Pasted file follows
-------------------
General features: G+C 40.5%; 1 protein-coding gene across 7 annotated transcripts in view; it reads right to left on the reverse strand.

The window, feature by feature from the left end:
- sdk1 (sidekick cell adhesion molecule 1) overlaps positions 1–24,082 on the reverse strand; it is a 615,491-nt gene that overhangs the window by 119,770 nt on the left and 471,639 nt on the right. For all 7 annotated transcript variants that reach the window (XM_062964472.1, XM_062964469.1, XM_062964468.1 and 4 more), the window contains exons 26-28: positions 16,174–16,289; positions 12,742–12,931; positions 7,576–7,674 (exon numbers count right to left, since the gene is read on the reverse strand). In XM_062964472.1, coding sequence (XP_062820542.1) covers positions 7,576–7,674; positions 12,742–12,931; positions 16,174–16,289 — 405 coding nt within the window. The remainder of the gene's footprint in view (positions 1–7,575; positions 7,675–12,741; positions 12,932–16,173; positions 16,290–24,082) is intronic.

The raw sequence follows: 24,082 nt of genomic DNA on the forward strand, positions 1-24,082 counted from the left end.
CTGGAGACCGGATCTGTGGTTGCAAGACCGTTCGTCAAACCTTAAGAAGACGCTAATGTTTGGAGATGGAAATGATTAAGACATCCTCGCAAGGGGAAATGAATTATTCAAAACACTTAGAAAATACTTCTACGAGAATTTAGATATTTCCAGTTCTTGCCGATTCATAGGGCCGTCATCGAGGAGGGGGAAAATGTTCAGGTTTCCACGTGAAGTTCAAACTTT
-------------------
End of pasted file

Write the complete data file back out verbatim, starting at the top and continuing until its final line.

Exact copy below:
General features: G+C 40.5%; 1 protein-coding gene across 7 annotated transcripts in view; it reads right to left on the reverse strand.

The window, feature by feature from the left end:
- sdk1 (sidekick cell adhesion molecule 1) overlaps positions 1–24,082 on the reverse strand; it is a 615,491-nt gene that overhangs the window by 119,770 nt on the left and 471,639 nt on the right. For all 7 annotated transcript variants that reach the window (XM_062964472.1, XM_062964469.1, XM_062964468.1 and 4 more), the window contains exons 26-28: positions 16,174–16,289; positions 12,742–12,931; positions 7,576–7,674 (exon numbers count right to left, since the gene is read on the reverse strand). In XM_062964472.1, coding sequence (XP_062820542.1) covers positions 7,576–7,674; positions 12,742–12,931; positions 16,174–16,289 — 405 coding nt within the window. The remainder of the gene's footprint in view (positions 1–7,575; positions 7,675–12,741; positions 12,932–16,173; positions 16,290–24,082) is intronic.

The raw sequence follows: 24,082 nt of genomic DNA on the forward strand, positions 1-24,082 counted from the left end.
CTGGAGACCGGATCTGTGGTTGCAAGACCGTTCGTCAAACCTTAAGAAGACGCTAATGTTTGGAGATGGAAATGATTAAGACATCCTCGCAAGGGGAAATGAATTATTCAAAACACTTAGAAAATACTTCTACGAGAATTTAGATATTTCCAGTTCTTGCCGATTCATAGGGCCGTCATCGAGGAGGGGGAAAATGTTCAGGTTTCCACGTGAAGTTCAAACTTT